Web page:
What is strategic agility?
The Age of Agile author Steve Denning describes strategic agility as “creating new markets with new products that reach new customers” and makes the point that it differs from operational agility (“making products better, cheaper and faster for existing customers”).
Is it the same thing as Agile?
Strategic agility demands that an organisation has bendy enough structures and processes to mobilise in the face of emerging opportunities and threats. Agile is part of that – a nimble project-management approach with roots in The Agile Manifesto, posted by a group of software developers in 2001. Its 12 guiding principles include “welcoming changing requirements, even late in development”, “maximising the amount of work not done” and “a preference to the shorter timescale”.
Who has strategic agility? Who doesn’t?
Although Kodak invented the digital camera and bought the photo-sharing site Ofoto in 2001, it used both innovations to try to get customers to print photos because that was its core product. In contrast, Netflix moved beyond its core product of mail-order DVDs to entertainment streaming. Its shares immediately dropped seven per cent when it split the business in 2011 but Netflix is now valued at US$149 billion (about $216 billion). Kodak emerged from 20 months of bankruptcy in 2013.
Is “strategic agility” a gentler way of saying “move fast and break things”?
Rather, Denning says disruption occurs “agonisingly slowly”. Columbia Business School professor Rita McGrath told the Bloomberg Businessweek podcast in September that companies must listen for “weak signals at the edges of the organisation” because just as snow melts from the edges, the staff closest to customers will sense shifts before a boardroom ever can. She points out it took more than four years for the Wright Brothers’ first flight to get decent press. “What feels like an overnight inflection point has been bubbling up for a long time.”
Want to know more about strategic agility?
In Seeing Around Corners: How to Spot Inflection Points in Business Before They Happen (Houghton Mifflin Harcourt, 2019), Rita McGrath writes how small, empowered teams can make experimental, reversible and insightful decisions.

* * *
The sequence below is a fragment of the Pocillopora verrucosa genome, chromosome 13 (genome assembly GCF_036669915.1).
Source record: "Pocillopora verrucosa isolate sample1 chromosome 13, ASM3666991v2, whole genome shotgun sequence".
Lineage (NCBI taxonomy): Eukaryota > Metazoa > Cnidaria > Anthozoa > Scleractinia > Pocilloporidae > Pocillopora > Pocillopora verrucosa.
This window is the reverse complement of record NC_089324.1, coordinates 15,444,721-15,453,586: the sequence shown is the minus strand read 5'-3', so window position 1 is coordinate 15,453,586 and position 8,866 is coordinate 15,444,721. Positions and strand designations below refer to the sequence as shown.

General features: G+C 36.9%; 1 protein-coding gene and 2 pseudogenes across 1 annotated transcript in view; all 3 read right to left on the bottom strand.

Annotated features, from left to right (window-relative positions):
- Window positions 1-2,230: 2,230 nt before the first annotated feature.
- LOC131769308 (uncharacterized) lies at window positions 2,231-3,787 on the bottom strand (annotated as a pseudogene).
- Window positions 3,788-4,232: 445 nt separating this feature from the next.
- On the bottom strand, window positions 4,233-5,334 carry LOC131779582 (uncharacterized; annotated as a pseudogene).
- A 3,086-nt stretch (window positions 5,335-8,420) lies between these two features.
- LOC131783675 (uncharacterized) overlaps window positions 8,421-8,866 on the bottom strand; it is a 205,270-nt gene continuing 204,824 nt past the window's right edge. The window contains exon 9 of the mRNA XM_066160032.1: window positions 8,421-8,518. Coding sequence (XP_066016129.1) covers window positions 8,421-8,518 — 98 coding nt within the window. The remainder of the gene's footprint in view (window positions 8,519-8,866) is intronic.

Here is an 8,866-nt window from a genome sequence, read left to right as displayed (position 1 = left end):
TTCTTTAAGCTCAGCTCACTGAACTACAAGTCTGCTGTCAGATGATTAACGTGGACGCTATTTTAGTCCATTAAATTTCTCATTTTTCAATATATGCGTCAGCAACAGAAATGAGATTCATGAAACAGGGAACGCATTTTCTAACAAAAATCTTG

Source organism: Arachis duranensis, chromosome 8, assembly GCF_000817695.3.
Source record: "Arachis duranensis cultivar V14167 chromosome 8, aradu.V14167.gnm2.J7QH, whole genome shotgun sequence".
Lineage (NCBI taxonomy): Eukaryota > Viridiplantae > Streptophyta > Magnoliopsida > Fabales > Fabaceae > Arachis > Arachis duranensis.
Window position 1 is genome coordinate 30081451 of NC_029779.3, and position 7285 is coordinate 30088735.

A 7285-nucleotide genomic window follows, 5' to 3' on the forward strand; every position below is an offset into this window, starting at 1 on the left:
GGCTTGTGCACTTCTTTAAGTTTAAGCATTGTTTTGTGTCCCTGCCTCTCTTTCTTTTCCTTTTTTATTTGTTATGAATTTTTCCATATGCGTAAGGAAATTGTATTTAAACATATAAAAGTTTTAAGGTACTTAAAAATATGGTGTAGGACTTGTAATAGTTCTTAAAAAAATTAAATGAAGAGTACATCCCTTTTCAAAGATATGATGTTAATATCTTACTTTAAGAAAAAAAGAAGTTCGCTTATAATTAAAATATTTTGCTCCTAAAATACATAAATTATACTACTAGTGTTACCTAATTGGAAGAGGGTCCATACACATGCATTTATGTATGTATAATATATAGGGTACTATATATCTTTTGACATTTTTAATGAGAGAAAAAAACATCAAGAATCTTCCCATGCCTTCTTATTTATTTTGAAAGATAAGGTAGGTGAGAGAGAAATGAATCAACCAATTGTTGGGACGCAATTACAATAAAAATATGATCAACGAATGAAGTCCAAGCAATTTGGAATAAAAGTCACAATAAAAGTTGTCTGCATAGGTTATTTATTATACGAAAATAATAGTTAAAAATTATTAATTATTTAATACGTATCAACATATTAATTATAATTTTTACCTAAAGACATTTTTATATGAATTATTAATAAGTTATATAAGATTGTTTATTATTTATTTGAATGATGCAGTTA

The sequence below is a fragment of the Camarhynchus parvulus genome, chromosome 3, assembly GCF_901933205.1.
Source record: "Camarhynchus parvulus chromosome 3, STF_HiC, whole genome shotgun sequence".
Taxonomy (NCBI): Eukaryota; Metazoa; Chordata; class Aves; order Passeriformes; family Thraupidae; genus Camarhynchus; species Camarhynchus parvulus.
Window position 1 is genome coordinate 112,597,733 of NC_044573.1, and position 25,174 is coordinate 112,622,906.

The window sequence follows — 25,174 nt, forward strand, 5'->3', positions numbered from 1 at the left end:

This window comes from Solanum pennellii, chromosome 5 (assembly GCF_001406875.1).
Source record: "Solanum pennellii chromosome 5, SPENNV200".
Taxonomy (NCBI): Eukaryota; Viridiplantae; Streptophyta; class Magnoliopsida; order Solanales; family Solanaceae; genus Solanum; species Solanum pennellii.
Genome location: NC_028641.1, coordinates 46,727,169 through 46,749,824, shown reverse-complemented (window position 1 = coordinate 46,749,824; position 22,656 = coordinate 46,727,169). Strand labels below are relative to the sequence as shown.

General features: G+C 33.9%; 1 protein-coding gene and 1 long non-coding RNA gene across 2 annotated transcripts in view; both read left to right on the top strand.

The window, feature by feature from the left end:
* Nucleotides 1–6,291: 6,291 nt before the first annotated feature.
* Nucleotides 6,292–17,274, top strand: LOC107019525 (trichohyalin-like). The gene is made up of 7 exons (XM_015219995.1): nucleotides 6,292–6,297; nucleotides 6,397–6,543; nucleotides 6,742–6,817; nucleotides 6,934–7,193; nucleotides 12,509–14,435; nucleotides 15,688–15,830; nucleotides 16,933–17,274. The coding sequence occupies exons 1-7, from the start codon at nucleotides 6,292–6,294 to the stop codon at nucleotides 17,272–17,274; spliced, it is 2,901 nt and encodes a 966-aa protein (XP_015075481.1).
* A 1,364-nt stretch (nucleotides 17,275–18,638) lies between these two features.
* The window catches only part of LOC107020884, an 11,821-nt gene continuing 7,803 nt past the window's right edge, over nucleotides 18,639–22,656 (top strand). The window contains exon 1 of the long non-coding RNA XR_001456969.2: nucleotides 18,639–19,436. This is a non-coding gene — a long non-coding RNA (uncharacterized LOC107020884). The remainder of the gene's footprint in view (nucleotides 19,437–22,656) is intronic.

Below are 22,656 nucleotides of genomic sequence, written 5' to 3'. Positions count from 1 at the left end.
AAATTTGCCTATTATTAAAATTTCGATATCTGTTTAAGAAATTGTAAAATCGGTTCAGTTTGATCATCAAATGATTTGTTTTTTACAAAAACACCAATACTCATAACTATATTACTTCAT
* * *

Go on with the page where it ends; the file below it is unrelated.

In ING’s Agile Transformation (McKinsey Quarterly, 2017), two executives lay out how the Dutch bank divided head office into 350 nine-person, multidisciplinary “squads” in 13 “tribes”. Then COO Bart Schlatmann said, “[it’s] not just moving an organisation from A to B because once you hit B, you need to move to C. And when you arrive at C, you probably have to start thinking about D.”
The Curse of Agility: The Nokia Corporation and the Loss of Market Dominance in Mobile Phones, 2003–2013 (Business History, June 2019) is a tale of strategic agility gone wrong. Finnish researchers concluded Apple and Samsung thrashed Nokia partly because of its adherence to a philosophy “allowing multiple incompatible technology platforms and development projects to compete for resources”.
The Reinvention of NASA (Harvard Business Review, 2018) tells a starrier story. Water filtration systems and satellite-based search and rescue have been developed since the space agency’s move “from being a hierarchical, closed system that develops technologies internally to an open-network organisation” with “a multitude of champions scattered around the company who push forward initiatives that slowly create change”.